Molten rock, known as magma, originates from deep witin the Earth. Magma that erupts from a volcano and flows onto the Earth's surface is known as lava.

G3 is situated at the top of Korwe Link.

Kimberlite is potentially a diamond-bearing rock. Diamonds were formed in the mantle of the Earth about 15km's below the present surface.

G4 is situated at the junction of Tshwene Drive and Nkwe Link.

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G5 - White Foyiate

G6 - Green Foyiate
G7 - Syenite
G8 - Fluorite

This course, grained rock crystalised from magma that cooled slowly beneath the Earth's surface. The rocks are now exposed in the hills because of weathering and erosion over the past 140 million years.

G5 is found beneath the hill opposite Tshwene Pan.

Green Foyiate is a rather uncommon rock variety. It contains flaky and needle-like aegirine crystals, giving the rock an unusual layered appearance.

G6 is located below the hill on Sefare Drive just as you approach Nare Link.

The syenite rock displays a mesh-like arrangement of light-red orthoclase feldspar crystals, which make up most of the rock. Black specks , scattered throughout the rock are magnetite (iron oxide).

G7 is located below "Red Rocks" on Kubu Drive.

Fluorite extracted from this old Moepo Mining site has a 'Fir Tree' or 'herring-bone' texture, which is rather unique. The fluorite, which is composed of calcium and fluorine, is visible as a purple mineral.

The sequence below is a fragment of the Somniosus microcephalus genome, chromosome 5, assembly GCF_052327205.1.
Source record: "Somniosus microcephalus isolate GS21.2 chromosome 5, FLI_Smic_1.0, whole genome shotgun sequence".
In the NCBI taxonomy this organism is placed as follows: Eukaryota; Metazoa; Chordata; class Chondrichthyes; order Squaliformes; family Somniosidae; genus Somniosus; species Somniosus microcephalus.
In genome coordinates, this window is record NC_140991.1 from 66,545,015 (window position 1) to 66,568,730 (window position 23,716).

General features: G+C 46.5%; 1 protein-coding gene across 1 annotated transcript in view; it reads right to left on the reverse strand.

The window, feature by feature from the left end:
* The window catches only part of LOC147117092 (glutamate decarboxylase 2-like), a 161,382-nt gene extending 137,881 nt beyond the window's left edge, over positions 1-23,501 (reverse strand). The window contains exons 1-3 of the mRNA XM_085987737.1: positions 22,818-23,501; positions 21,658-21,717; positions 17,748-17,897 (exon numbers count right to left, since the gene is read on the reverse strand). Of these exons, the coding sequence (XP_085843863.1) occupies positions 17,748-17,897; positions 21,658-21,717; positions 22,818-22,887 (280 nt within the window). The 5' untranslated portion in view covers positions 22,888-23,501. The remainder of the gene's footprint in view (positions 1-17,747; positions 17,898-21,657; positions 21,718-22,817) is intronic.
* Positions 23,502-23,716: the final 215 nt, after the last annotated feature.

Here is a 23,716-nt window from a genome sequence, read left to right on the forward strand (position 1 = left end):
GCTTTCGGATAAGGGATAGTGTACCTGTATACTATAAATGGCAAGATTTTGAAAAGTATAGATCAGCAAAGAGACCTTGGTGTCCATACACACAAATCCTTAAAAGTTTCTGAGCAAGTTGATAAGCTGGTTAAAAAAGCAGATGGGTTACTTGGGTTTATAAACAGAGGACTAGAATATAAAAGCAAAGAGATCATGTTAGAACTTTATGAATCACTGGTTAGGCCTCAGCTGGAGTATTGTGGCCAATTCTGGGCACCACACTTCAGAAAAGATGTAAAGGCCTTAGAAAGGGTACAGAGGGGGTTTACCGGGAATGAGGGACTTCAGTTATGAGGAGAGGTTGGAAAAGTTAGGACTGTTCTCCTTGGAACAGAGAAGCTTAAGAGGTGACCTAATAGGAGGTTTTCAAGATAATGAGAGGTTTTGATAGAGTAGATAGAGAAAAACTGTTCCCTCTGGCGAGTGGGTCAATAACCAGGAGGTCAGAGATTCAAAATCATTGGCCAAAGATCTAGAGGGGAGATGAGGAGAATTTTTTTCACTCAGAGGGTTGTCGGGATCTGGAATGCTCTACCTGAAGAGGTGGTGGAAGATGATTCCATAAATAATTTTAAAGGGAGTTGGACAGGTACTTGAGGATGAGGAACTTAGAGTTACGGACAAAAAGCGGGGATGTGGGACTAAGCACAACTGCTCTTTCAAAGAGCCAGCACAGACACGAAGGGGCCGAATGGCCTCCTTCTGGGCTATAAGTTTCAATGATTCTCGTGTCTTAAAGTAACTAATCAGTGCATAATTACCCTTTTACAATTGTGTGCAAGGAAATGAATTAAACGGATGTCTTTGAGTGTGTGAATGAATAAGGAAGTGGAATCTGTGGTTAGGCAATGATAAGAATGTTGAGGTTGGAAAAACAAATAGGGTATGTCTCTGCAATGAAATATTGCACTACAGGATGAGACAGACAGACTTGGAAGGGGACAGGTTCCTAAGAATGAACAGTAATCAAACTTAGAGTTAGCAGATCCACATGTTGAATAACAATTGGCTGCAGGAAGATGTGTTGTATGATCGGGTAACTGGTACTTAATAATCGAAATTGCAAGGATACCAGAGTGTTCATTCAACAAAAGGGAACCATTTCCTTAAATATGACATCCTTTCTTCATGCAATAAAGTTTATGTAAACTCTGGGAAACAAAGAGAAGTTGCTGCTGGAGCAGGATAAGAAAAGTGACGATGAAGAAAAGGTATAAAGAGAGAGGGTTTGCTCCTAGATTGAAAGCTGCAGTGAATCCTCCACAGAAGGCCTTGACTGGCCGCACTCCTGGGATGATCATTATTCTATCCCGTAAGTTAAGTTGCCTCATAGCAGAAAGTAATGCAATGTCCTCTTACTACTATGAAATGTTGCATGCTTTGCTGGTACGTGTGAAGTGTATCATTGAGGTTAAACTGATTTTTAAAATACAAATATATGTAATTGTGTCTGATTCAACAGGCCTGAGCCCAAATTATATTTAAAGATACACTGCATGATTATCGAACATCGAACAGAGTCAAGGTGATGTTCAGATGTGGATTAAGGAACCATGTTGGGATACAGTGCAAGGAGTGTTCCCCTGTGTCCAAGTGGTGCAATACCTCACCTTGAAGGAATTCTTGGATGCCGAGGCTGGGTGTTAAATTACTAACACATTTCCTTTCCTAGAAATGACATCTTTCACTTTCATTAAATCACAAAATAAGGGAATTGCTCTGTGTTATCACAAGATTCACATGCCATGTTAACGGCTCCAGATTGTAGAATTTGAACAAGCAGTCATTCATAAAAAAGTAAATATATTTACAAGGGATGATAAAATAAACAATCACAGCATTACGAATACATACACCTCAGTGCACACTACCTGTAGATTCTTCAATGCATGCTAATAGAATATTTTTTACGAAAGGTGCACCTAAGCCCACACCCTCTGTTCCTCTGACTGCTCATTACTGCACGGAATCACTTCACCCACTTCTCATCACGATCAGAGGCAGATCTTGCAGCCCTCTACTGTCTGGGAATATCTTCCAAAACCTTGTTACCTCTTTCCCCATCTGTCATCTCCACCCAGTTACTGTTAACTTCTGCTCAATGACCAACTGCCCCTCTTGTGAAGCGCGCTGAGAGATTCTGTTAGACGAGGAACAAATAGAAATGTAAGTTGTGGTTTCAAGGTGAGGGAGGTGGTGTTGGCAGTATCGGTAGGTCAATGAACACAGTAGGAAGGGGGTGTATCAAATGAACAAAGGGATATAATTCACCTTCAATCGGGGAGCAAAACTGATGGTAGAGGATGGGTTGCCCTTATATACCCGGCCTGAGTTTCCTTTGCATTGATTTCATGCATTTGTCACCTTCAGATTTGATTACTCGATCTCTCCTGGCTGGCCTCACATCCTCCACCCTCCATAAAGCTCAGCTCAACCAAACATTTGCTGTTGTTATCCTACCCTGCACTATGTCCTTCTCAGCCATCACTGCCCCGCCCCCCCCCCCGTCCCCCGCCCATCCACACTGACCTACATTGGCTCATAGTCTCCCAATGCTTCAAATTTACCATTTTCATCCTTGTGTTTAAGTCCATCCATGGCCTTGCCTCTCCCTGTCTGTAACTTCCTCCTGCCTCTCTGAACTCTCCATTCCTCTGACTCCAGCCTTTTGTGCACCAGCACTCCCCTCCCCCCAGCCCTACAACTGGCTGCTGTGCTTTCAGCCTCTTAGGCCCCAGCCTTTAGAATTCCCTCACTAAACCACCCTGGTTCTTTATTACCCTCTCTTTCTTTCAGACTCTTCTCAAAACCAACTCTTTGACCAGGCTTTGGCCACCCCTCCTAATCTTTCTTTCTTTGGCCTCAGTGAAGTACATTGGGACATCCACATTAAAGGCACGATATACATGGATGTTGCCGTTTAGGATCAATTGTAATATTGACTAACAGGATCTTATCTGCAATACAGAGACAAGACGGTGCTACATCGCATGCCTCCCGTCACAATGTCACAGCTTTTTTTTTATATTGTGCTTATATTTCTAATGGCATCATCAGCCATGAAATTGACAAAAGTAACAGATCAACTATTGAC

G8 is situated on Kubu Drive just north of Kubu Dam.

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G9 - Red Foyaite
G10 - Green Foyaite
G11 - 'Ledig' Foyaite
G12 - Red Syenite

This is an even-grained variety of the red foyaite comprising the potassium-rich feldspar, small amounts of nepheline (which weathers rapidly giving the rough appearance) and the black crystals are those of aegirine.

G9 is located on Moloto Drive by the picnic site.

The ring mountains of Pilanesberg are made up of several varieties of foyaite. They have similar mineral composition, but with differing amounts of individual minerals and overall colour of the rock.

G10 is situated at Bakubang Gate.

The variety of foyaite was named 'Ledig' foyaite after the farm where the rock was first described, situated in the southern part of the park.

G11 is located on Tshepe Drive close to Kwa Maritane Lodge.

The red syantie largely contains potassium-rich athocclase, feldspar, chlorite, calcium and fluorine. Syenite is igneous rock formed from magma. 

G12 is located on Tshepe Drive just north of G11.

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G13 - Uranium-Mineralised Tuff

This rock, as in G1, is known as volcanic tuff. This particular tuff contains some rare minerals and is mildly radioactive due to its uranium content. 

G13 is located on Tshepe Drive just before the river crossing as you approach the Kwalate Drive junction.

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G14 - White Foyaite
G15 - Dykes in Red Foyaite

The three main minerals comprising this rock are white potassium-rich feldspar, smaller amounts of nepheline and the dark coloured mineral, aegirine.

G14 is located at the Fish Eagle picnic site.

The red rock exposed in the streambed at this locality is red foyaite. The grey bands cutting the red foyaite are dykes of tinguaite, a fine-grained variety of foyaite. Examples can be seen in the riverbed at this site.

G15 is situated at the viewpoint at Mokorwane Dam.